Tag Archives: Medicare

Medicare Set-asides – Still Not Required in Liability Cases

The old rules were easily understood. Certain workers comp claims required a Medicare set-aside – and the rules for those claims were straightforward. For other claims – liability and no-fault cases – the parties were still required to satisfy Medicare’s interests out of the settlement.

For years, we’ve been told that Medicare set-asides were coming for no fault and liability cases. You’ve been to the seminars. Some attorneys and insurance companies have probably been telling you for years that this is a requirement.

They’ve been wrong. Until now?

As of October 1, 2017, CMS issued new guidance to the Secondary Payer process: MM9893. Sounds ominous, doesn’t it?

The gist of the rule is that CMS will begin to track whether there is a Liability Medicare Set-aside (LMSA) and if there is, Medicare will stop paying for diagnosis codes that should have been covered by the LMSA. Side note – they didn’t do this before? Why the heck not? I thought that was the point of LMSAs, to the extent that they existed. WTH?

The key point to remember is… that’s it. There is NO REQUIREMENT that an LMSA be set up at all. None. All this says is that if there is one, it has to be used before Medicare will pay again. I’m not just making this up – it’s in the guidance and the rule – ” Liability and NoFault MSP claims that do not have a Medicare Set-Aside Arrangement (MSA) will continue to be processed under current MSP claims processing instructions. ”

There has been no statutory change that requires LMSAs. Remember that when someone inevitably misunderstands this minor change.

Of course, don’t kid yourself – that still might happen someday.

(Howard Zimmerle is an attorney practicing injury law in Iowa and Illinois. You can reach him at 309-794-1660 or hzimmerle [at] qclawyers.com)

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Filed under Legal News, Medicare, Negotiations, Settlements, Uncategorized

Washington Post Article – “Focus on Patient Safety Hasn’t Succeeded”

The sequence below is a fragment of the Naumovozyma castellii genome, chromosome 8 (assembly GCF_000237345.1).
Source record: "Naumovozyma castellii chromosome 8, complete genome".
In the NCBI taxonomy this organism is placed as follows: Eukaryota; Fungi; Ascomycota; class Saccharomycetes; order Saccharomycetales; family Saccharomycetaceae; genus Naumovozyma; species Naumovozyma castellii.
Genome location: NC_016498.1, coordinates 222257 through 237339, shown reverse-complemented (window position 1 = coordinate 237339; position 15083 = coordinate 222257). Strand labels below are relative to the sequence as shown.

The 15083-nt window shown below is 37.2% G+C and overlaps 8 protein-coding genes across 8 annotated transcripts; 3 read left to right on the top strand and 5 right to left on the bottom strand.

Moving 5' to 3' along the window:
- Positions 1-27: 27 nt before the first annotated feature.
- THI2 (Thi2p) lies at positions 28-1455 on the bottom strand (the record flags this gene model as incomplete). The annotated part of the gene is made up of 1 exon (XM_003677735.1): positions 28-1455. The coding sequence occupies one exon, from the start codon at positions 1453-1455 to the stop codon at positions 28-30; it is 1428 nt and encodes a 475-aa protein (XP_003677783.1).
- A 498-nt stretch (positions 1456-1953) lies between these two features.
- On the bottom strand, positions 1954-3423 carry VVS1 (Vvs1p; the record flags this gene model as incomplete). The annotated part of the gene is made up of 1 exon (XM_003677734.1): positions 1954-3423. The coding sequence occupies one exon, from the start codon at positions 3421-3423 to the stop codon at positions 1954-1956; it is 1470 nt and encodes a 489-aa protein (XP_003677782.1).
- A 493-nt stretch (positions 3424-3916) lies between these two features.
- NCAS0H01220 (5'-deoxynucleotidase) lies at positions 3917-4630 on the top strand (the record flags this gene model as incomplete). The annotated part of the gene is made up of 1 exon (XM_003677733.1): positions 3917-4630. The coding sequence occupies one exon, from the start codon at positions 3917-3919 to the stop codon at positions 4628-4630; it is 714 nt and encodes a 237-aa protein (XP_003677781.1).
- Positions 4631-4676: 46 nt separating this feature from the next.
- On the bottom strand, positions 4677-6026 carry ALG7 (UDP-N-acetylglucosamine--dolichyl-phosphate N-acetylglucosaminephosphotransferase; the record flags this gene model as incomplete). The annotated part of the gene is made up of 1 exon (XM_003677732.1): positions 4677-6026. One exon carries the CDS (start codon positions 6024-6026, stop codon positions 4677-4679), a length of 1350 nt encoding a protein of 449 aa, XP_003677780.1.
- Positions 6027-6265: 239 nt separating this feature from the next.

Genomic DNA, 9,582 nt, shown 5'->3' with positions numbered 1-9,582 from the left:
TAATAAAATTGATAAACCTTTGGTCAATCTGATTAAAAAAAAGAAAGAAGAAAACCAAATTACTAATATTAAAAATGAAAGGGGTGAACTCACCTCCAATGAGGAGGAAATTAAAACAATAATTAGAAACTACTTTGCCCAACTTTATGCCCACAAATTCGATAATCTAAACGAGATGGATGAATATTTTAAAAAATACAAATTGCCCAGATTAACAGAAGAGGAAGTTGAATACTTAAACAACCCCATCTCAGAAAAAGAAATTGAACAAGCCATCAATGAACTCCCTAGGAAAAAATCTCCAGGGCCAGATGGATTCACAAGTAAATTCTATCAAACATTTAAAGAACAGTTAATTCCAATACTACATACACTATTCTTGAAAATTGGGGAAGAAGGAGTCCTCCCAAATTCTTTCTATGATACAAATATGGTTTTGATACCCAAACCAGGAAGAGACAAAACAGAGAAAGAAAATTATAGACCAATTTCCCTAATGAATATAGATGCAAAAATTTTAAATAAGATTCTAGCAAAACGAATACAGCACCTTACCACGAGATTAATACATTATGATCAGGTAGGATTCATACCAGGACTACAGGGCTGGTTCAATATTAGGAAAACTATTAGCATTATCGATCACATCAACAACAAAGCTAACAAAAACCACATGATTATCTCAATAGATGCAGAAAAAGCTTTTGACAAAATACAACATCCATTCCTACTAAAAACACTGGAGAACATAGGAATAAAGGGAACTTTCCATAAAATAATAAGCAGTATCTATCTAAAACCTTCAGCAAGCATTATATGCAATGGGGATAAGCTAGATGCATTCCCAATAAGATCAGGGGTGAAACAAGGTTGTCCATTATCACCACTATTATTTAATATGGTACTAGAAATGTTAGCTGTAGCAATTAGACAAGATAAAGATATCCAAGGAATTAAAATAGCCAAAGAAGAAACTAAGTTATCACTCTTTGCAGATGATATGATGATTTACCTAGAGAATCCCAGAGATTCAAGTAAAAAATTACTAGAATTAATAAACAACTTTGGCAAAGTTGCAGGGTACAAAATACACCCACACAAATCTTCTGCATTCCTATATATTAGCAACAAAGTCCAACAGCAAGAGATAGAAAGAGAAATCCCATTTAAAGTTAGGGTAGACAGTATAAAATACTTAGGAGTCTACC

Here’s an interesting, short article written by a doctor about the continuing problem of preventable errors and preventable deaths in hospitals.

The main point of the article is that too many preventable injuries/deaths are still happening in hospitals and that hospitals need to “build a culture in which patient safety is the priority” for everyone involved.

Very true.

One of the interesting things in the article is a discussion of the continued efforts to prevent hospital-acquired infections – the article states that “nearly all can be eliminated.” The amazing thing is that it has been over 160 years since Semmelweis figured out that doctors should wash their hands in between handling cadavers and delivering babies, yet some methods of preventing infection are still being ironed out. (And as an aside, doctors still don’t always wash their hands).

(Howard Zimmerle is a medical malpractice attorney in Rock Island, Illinois. You can reach him at 309-794-1660 or hzimmerle [at] mjwlaw.com).

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You know those New Medicare Reporting Requirements You Always Hear About? They Have Been Bumped Back to 2012

It’s crazy. Two posts in a row talking about new 2012 requirements that scare the heck out of attorneys. (See the last one here).

This time it’s the big, scary, “new Medicare reporting requirements” that have defense lawyers in a tizzy. As you may recall, as of 2011, liability insurers were supposed to start reporting certain settlements to Medicare – known as TPOC (total payment obligation to claimant) settlements. These reporting requirements have been postponed until 2012. Good!

(Howard Zimmerle is a personal injury, medical malpractice and workers compensation lawyer with offices in Rock Island, Illinois and Davenport, Iowa. You can reach him at 309-794-1660 or hzimmerle [at] mjwlaw.com)

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